Solitons are self-localized waves whose spreading is arrested by a material nonlinearity.1, 2 They are ubiquitous in nature, and manifest themselves in diverse physical contexts such as water, plasmas, DNA, and ultracold gases.3 Despite being waves they behave like particles, interacting by exerting forces on one another.4, 5 These interactions are central to a number of nonlinear wave phenomena, and they have been extensively studied across the physical sciences. However, optics has indisputably led the vanguard in advancing our understanding of soliton interactions over the past 30 years.6
Optical solitons interact in a myriad of ways. They have been shown to repel, attract, break up, or even annihilate.6 These interactions can be short-range, arising when the tails of the solitons overlap, or long-range, when a nonlocal response couples widely separated solitons.7 We have recently made observations that take soliton interactions to the next level.8 Specifically, we have observed optical solitons interacting across an unprecedented range, with the interactions so weak that propagation over astronomical distances is required to reveal the full dynamical picture.
Astronomical distances are within our reach because we experiment with temporal cavity solitons: pulses of light going round and round a loop of optical fiber.9, 10 Their temporal spreading is prevented by nonlinear interactions with the fiber medium, and any energy they lose they replenish from a continuous-wave laser ‘driving’ the cavity. The remarkable flexibility of our system enables systematic excitation of solitons with predetermined temporal separations.8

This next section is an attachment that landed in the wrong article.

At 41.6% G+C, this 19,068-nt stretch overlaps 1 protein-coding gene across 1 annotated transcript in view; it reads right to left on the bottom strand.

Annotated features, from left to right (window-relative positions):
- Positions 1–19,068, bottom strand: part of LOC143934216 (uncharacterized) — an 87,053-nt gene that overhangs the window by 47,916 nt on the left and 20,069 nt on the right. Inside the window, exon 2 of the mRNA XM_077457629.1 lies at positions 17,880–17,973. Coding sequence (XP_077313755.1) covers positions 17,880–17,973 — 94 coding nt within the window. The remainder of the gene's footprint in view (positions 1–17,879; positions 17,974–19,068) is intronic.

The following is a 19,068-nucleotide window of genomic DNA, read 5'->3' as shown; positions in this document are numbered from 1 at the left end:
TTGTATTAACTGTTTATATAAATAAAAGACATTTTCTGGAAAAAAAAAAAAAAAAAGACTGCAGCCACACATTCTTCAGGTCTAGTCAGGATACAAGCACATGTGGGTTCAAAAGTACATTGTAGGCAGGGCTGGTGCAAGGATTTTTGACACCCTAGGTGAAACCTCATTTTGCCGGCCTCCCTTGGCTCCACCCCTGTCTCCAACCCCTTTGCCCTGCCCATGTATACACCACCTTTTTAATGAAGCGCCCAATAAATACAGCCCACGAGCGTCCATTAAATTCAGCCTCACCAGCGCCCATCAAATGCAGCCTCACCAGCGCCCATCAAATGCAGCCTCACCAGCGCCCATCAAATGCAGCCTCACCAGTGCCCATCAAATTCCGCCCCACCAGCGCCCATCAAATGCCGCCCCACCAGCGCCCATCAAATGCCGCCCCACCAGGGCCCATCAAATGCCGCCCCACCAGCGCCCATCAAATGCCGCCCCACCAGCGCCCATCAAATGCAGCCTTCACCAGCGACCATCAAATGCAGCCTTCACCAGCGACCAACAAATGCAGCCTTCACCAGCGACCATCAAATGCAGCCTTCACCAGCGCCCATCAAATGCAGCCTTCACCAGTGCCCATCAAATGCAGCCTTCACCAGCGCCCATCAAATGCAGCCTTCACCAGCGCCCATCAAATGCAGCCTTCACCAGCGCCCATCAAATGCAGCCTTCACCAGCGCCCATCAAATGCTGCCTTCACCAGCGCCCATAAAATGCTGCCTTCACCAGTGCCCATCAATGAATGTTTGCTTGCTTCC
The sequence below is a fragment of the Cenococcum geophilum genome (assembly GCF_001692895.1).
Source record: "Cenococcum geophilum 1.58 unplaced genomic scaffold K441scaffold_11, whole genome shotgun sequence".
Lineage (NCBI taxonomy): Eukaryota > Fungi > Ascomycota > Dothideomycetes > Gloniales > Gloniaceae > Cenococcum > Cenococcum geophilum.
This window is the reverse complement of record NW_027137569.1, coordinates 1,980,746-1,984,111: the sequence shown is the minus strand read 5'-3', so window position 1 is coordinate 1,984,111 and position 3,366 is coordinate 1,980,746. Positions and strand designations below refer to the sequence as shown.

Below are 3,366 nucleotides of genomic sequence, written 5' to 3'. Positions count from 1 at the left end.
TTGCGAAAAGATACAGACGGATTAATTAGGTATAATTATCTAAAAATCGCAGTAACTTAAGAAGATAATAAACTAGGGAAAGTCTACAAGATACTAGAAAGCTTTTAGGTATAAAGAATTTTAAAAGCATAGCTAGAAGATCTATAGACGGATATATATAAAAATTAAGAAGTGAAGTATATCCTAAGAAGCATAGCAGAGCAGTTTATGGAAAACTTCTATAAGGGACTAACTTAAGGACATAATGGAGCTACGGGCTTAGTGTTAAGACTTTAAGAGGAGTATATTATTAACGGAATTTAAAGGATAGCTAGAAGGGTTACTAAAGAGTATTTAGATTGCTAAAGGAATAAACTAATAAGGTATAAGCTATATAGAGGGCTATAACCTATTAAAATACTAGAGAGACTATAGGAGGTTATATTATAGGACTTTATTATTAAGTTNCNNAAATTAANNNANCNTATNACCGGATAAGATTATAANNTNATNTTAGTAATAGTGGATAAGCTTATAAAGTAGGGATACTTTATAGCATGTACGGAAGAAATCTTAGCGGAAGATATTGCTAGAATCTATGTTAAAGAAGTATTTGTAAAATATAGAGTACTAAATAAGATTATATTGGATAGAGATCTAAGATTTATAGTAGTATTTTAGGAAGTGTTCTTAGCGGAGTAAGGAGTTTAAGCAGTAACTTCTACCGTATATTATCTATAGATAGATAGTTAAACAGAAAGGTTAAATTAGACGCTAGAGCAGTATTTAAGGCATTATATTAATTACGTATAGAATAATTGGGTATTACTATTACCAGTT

Through real-time monitoring of the cavity dynamics, we find that two temporal cavity solitons traveling one behind the other can interact despite being separated by several hundred soliton widths. Figure 1 shows an example of dynamics measured experimentally using a real-time oscilloscope. The trailing soliton, initially separated from its leading companion by 1.8ns, is seen to be gradually repelled to a separation of 3.6ns over 30 minutes of measurement. In ultrafast optics, 30 minutes is an incredibly long time, which can be appreciated by considering the distance traversed by the solitons. During the 30 minute interaction, the solitons travel around the 100m fiber loop no less than 3.6 billion times, adding up to a total distance of 360 million kilometers, or 2.4 astronomical units: more than twice the distance from Earth to the Sun. Over the entire colossal distance the solitons interact, but so weakly that the total change in their temporal separation is less than 2ns, equivalent to just 40cm in spatial separation. This is 12 orders of magnitude smaller than the total distance traveled. The interactions are so weak that, over a single roundtrip across the 100m fiber loop, the solitons change their temporal separation by as little as half an attosecond (0.5×10−18 second), which is seven orders of magnitude smaller than their 2.6ps duration.
Figure 1. Color plot made of successive oscilloscope traces at the cavity output, showing the interaction of two cavity solitons initially separated by 1.8ns.
In our system the solitons interact through sound. The leading soliton physically deforms the fiber core through a process known as electrostriction, which generates sound waves that propagate radially outward from the core (see Figure 2).11 The sound wave alters the refractive index of the fiber core, causing the trailing soliton to change its velocity relative to its leading partner. Echoes from the cladding-jacket boundary permit the sound wave to periodically re-enter the core, giving rise to recurring perturbations in the core refractive index. The mechanism has been known for decades,11 but never has it resulted in interactions as weak as those observed by us. This is because cavity solitons are exceptional: their phase is locked to the coherent driving beam. Phase locking prohibits significant changes in soliton velocity, resulting in greatly weakened interactions.